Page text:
Manufacturing Recruitment and Search
Manufacturing & Technical Recruitment

Telephone Interviewing Tips

The goal you want to accomplish during a telephone interview is to receive an invitation for an on-site interview.

  • Conduct your telephone interview in an area where you can have privacy. Noisy distractions take their toll so make sure the television or radio are turned off, any young children are with an adult in another room and household pets are out of the area.
  • Whenever possible, do some research on the company before you talk with them. The recruiter you are working with can provide you with some of the information. However, you should also take the initiative to check the internet (use the computer at the local library if you don't have one) and read trade magazines to stay abreast of what is going on in the plastics industry.
  • Whenever you talk with a company, have a copy of your resume with you.
  • Have a pad and pen/pencil available. Write down the caller's name and title. Ask him/her to spell their name if need be.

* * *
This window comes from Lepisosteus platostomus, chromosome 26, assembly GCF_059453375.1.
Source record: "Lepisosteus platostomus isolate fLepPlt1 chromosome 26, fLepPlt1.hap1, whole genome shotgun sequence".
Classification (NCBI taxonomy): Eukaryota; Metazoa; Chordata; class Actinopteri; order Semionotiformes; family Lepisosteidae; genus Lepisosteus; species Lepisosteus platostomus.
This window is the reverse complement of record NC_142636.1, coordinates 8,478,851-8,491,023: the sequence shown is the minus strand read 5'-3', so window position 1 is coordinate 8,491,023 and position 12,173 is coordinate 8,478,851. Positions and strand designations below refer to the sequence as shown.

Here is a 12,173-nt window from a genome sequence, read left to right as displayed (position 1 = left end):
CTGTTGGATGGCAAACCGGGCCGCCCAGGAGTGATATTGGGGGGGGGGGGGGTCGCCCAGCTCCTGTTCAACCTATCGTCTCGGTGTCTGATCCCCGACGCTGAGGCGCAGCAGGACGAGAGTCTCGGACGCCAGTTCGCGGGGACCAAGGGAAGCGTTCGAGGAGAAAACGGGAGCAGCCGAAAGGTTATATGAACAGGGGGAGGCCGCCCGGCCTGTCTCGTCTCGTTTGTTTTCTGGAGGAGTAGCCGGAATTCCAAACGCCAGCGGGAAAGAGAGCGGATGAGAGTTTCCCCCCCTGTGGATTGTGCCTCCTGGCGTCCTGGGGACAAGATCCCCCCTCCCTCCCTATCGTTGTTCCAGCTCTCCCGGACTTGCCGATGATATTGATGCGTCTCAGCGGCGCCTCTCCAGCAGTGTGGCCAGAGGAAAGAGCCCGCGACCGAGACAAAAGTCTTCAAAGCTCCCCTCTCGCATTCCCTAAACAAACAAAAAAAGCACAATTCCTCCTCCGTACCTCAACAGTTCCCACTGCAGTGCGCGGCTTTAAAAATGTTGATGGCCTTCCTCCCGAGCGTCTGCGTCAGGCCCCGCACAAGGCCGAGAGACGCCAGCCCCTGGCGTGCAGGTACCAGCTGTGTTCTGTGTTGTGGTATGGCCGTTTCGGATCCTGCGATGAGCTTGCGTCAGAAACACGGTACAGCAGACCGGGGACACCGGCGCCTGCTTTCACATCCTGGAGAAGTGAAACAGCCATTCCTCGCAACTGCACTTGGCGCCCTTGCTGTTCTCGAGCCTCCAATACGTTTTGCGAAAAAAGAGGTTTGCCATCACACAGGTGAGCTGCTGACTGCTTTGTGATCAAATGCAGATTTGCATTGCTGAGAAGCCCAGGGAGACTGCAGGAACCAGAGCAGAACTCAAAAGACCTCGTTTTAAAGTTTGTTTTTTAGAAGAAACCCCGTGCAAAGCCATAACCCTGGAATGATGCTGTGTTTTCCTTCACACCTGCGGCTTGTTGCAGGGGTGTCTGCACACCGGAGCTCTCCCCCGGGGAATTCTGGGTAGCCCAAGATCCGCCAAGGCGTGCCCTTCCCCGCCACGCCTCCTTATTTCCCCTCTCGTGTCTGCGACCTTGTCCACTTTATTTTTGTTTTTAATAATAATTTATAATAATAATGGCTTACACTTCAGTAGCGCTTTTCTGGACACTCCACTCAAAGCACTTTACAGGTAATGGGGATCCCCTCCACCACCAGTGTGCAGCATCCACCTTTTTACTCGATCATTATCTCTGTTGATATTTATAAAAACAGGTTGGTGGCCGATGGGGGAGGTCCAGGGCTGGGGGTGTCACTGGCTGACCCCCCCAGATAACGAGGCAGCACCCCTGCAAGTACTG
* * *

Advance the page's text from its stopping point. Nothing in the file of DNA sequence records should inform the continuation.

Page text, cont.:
• Don't eat, smoke or chew gum during the phone conversation, but do have a glass of water nearby.
  • The employer's impressions will be based not only on your ability to answer questions correctly, but also on your tone of voice, choice of words and enthusiasm. Smile--it comes through the phone.
  • In addition to answering the company's question, be prepared to ask some of your own. Interviewing should be a two way street, where both parties get to know each other better. Have a list of questions ready. The hiring company wants to talk to someone who is interested in helping them solve some problems. The focus of your questions should cover the company, what they do, the position responsibilities and how your skills, talent and education can contribute to the company's growth and profitability.
  • When the interviewer asks questions, don't just answer "yes" or "no"---elaborate---use this time as an opportunity to sell your talent, skill and abilities.
  • When the interview appears to be coming to a close, let him/her know you appreciate their time, have interest in learning more, and would like to come in for an on-site interview.
  • We recommend that you stay away from asking questions about benefits and salary. Take the approach of "What problems are you having, and how can I help solve them?"
 Recruitment¬†website¬†design 
509,052 visits to this website |  Cell phone version |  Printer friendly
Go back...